Jabberwocky - Lunar Lane

by Jed Fletcher

Two years ago, three students medical students in France picked up instruments and started to record some music. Their first single reached Number 2 in the French charts and from then onwards the young electro outfit had to juggle their intense studies with gigs at prestigious venues. The wait for the debut album of one of Europe’s most exciting and intriguing acts is over – Jabberwocky’s Lunar Lane is ready to be consumed.

Now, this article might at times feel more like an introduction piece than an album review – but that’s because Jabberwocky’s premier record is first and foremost an introduction not only to the band but also to a genuinely academic study of the melancholic condition. In a long release on their website, the ensemble quote famous French writers in a discussion of how Lunar Lane came to be – specifically stating their influence as a single term coined by writer Gerard de Nerval: “the black sun of melancholy”.

That is not to say this is a depressing album to save for some time when things seem particularly miserable, in fact, it’s pretty perfect for everything. A word on the band’s unique style: Combining solid musical theory through piano-based instrumentals and sharp-edged electronic composition, Jabberwocky’s material is supremely versatile and unfailingly exciting to listen to.

Paying close attention to each song we get the feeling that a huge amount of energy has gone into every lyric, note and release date. Supposedly describing the condition of clinical depression through the medium of a femme fatale, each track on the list ties in naturally with those either side of it. This makes the coupling of Photomaton (the band’s most famous track) and Fog rather spectacular considering a long gap between their respective release dates.

In Fog, which follows the introductory track, Maze, we hear atop a stunning composition of electronica some unnerving lyrics pertaining to an existential crisis: the message of the line “We all fail. We all fall and fade away into the fog” is rather monochrome. The same tone is maintained in Photomaton with the lyrics, “There’s no more light in my sky”, casting us back to that aforementioned black sun of melancholy – however in this piece the band uses heavy bass drums (a mainstay of their more iconic tracks) and marvellously unique electro to mix lulling vocals with danceable production.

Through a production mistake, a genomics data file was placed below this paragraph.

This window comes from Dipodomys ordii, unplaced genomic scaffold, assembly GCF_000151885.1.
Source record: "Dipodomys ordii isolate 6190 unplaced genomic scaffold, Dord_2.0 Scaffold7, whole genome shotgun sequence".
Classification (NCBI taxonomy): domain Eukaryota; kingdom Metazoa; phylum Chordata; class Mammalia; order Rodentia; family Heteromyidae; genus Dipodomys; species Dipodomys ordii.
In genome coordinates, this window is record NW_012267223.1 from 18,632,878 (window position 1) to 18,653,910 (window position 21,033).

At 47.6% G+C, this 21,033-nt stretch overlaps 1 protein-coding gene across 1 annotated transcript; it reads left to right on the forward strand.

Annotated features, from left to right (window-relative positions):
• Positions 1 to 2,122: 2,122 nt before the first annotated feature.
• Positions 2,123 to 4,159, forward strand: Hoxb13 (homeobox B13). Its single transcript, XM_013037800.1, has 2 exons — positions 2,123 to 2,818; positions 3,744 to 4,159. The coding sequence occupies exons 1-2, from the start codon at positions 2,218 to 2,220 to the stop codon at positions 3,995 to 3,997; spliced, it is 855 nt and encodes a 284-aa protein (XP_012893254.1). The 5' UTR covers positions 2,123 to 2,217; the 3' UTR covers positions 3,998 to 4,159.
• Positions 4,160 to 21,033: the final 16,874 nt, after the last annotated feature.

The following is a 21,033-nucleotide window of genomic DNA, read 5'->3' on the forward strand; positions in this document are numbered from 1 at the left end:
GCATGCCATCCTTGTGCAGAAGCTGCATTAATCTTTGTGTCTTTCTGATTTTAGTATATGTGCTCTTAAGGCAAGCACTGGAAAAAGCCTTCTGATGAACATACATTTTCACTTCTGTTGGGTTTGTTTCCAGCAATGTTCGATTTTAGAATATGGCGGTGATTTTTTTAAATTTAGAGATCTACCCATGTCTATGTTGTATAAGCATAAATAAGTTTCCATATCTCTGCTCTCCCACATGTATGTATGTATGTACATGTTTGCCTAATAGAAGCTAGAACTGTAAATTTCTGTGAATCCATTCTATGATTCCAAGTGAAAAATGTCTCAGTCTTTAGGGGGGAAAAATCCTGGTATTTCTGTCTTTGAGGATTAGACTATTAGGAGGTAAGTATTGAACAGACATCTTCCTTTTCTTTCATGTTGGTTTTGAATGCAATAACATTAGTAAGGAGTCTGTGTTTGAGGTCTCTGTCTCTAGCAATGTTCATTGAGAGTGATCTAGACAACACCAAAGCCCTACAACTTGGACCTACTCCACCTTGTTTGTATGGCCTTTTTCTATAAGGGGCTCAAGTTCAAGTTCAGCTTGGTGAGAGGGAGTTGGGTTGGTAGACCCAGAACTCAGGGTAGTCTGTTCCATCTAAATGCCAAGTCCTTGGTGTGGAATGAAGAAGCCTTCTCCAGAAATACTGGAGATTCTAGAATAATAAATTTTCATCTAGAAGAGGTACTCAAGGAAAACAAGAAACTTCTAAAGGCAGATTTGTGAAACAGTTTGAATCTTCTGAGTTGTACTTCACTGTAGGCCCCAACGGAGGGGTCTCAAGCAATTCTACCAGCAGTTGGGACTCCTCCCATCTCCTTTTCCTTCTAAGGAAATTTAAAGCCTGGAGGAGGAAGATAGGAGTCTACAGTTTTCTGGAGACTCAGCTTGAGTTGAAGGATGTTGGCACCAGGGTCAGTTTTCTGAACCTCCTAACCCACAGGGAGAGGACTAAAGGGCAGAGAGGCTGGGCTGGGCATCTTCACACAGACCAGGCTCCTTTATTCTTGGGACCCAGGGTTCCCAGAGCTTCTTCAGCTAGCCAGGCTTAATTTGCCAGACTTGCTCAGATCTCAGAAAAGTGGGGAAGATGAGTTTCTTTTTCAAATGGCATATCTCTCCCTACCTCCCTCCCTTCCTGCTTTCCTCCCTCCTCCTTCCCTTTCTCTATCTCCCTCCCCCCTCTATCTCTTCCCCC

Also featured often in the record are oases of chaos/frustration in what otherwise would be a desert of composed tracks. Bursting out of an eerie opening few bars, the main body of Alastor is an energetic work with R&B essences before subsiding back into the saddest piece of the album – a lonely piano in Interlude.

Once the interlude is over, we enter a string of more empowering tracks than the likes of Fog and Maze; the simple words in Holding Up, “It’s not time for giving up”, pretty much sum up the track which uses high tempo keyboard notes in unison with droning electro keys to balance said empowering feeling with an astounding tranquillity. Erratum and Ignition weren’t quite up to the same standard as Holding Up in that sense that they lose the intrigue of Jabberwocky’s usual work and replace it with an obscure, buzzing production in Erratum and elements of trap in Ignition.

Setting those two tracks aside, the LP finishes stronger than many others I’ve experienced this year – especially in the electro genre where the last few tracks of an album are often patchwork compositions which exist to emerge, stripped apart, as a remix on MajesticCasual or MrSuicideSheep. For bass-heads out there, Pola surpasses the heavy production of Photomaton and infuses a metallic, siren-like backing with deeply engaging vocals. Either side of Pola are Dizzy Youth and Jeopardy, a pair of more experimental tracks that manage to grab the listener’s attention while presenting us with a sound more askew from Lunar Lane’s generally multi-layered production.

The closer, Quantif, isn’t the best song on the album but it affirms everything the audience has learnt from listening to the tracks preceding it: Jabberwocky’s profound combination of electronic production, tight piano recital and gripping samples define a true beauty of electronic music. Lunar Lane is as stunning as I could have dreamed, and despite some mopey lyrics, Jabberwocky continue to astound with their versatility and consistent brilliance.